â€?For the high-achieving kids, there was a big change in the classroom composition, so that changes the quality of classes,â€? said study co-author Elaine M. Allensworth, the interim co-executive director at the consortium, an independent research group based at the University of Chicago. â€?That means you have to have teachers who can teach to all classes, and it also means you donâ€™t have an elite group of students who may be getting better advising in smaller classes.â€?

â€?Meanwhile, the kids who werenâ€™t taking advanced classes before are taking them now,â€? she said, â€?but theyâ€™re not very engaged in them. They have high absence rates and low levels of learning.â€?Because it's hard to do. It's easier to teach tracked classes, but that's out of fashion ... unless you call them AP classes. Then they are the height of fashion.As the trends became evident, the school system in 2003 began requiring 9th graders who scored below the national median on standardized math tests in 8th grade to take an algebra â€?supportâ€? class in addition to a regular algebra class. Students who scored higher continued to take a single period of algebra.

For the Chicago consortiumâ€™s study, the researchers compared outcomes for students just above and below the cutoff for the â€?double doseâ€? classes.

Worried about the potential for reintroducing tracking, the district also provided professional-development workshops and other resources to the teachers of the support classes, according to Ms. Allensworth.

â€?Because teachers had more time and resources, the instructional quality in those classes improved quite a bit,â€? she said. â€?But the classes ended up concentrating more students with attendance and behavioral problems.â€?

In the end, the study found, failure rates increased for both the targeted students and for their peers in single-period algebra classes. On the other hand, algebra test scores rose substantially for the students in the double-dose classes.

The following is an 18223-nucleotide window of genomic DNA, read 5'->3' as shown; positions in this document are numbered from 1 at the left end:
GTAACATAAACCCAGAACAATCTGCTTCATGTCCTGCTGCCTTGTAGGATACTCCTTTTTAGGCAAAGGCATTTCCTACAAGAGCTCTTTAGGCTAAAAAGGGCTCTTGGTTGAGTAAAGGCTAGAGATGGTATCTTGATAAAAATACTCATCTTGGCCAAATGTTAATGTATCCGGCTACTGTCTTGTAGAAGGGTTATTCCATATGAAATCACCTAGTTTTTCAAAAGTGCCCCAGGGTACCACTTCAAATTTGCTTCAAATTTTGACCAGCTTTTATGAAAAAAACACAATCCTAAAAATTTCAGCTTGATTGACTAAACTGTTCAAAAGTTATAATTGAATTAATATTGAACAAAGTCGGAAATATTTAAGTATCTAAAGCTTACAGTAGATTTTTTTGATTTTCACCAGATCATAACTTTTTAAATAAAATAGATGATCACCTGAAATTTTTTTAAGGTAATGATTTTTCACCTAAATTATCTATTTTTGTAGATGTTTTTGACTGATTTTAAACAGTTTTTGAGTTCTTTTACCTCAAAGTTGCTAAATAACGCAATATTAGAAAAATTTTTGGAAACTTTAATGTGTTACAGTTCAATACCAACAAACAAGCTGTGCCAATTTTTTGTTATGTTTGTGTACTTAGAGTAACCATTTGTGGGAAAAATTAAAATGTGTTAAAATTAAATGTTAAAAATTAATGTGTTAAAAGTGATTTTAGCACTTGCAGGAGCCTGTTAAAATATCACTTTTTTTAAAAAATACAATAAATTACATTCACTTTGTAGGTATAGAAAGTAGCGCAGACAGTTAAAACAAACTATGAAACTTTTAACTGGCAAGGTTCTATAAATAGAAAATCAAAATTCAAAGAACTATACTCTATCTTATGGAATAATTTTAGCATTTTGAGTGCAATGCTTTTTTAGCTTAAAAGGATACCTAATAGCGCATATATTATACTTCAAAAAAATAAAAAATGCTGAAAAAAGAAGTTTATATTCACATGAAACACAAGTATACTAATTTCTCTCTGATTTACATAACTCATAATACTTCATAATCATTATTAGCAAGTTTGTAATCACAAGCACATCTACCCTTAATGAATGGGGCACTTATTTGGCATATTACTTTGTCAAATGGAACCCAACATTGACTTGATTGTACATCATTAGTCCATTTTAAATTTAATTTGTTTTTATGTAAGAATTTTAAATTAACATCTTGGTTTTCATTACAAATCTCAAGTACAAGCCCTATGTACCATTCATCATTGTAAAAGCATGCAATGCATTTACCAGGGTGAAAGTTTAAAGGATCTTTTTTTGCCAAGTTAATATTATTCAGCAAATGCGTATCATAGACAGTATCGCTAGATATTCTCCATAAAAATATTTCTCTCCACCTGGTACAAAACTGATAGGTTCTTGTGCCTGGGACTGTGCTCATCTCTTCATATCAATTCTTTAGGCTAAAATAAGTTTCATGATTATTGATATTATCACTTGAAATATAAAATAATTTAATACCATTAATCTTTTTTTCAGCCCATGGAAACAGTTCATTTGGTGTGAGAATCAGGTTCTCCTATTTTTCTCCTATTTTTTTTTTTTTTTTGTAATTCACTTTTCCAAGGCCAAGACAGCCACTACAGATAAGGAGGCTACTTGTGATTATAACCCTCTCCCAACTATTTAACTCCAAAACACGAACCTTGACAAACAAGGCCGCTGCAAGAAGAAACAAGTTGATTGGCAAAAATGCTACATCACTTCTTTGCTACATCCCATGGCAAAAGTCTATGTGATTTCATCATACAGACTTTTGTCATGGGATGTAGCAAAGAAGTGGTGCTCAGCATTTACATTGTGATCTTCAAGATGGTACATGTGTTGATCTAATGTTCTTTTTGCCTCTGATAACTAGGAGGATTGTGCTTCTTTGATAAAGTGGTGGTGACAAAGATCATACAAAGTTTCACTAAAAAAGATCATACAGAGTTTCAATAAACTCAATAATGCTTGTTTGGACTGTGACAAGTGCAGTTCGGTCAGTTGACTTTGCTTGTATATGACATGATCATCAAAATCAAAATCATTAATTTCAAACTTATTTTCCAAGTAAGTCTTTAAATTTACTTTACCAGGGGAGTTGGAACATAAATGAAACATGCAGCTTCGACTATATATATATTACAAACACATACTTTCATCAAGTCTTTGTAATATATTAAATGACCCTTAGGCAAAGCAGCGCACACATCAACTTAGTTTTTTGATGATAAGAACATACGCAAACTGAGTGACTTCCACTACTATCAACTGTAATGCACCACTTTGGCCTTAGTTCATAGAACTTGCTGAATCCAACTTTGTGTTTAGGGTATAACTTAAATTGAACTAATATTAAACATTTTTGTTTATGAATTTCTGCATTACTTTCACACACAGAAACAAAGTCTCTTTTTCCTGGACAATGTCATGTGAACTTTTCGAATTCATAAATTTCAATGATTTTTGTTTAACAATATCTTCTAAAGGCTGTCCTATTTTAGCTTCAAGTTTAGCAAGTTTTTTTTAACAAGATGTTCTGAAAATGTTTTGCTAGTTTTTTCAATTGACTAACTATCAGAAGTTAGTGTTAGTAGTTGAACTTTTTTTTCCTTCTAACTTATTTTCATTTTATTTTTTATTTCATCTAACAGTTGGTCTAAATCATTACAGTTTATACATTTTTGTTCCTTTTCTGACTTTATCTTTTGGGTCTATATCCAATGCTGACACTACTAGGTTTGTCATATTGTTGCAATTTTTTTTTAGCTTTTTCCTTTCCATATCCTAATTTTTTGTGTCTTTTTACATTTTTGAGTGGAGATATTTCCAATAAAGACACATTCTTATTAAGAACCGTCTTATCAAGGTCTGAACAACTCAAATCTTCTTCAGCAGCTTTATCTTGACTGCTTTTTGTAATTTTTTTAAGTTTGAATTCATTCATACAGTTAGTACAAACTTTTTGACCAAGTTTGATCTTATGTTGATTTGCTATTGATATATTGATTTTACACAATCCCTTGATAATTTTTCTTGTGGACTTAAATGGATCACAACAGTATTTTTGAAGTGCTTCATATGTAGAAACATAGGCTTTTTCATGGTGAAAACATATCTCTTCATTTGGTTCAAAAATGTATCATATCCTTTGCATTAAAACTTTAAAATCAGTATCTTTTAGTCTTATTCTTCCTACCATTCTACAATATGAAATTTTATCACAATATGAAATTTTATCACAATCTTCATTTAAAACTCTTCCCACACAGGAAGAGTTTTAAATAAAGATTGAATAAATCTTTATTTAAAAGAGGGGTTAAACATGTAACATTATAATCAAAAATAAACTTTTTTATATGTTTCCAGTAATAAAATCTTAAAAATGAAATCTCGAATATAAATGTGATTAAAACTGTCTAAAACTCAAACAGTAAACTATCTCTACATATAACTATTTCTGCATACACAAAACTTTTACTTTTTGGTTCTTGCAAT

â€?The district thought [the double-dose initiative] was a failure because it did not improve pass rates, but our analysis showed that test scores improved a lot,â€? Ms. Allensworth said.

Part of the problem, the Chicago researcher said, is that schools have little guidance on how to structure algebra programs to serve all students.

Tom Loveless, the author of the report from the Washington-based Brookings Institution on â€?misplacedâ€? math students in algebra, said the issue is even more complex.â€?No one has figured out how to teach algebra to kids who are seven or eight years behind before they get to algebra, and teach it all in one year,â€? said Mr. Loveless, who favors interventions for struggling students at even earlier ages.Giving the dumb kids more time to learn the times tables by rote would be a good idea for a start.

Nationwide, research findings may diverge because testing content variesâ€”the TIMSS test has more algebra content than many state exams taken by 8th gradersâ€”and because course content varies from classroom to classroom.As well they should.â€?If you take whatâ€™s called algebra class, and you look at the actual distribution of allocated time, you find that many of those teachers spend a very large portion of that year on basic arithmetic,â€? said Mr. Schmidt, who is a distinguished university professor of education at Michigan Stateâ€™s East Lansing campus. His research on U.S. classrooms has found, in fact, that nearly a third of students studying algebra are using arithmetic books in their classes.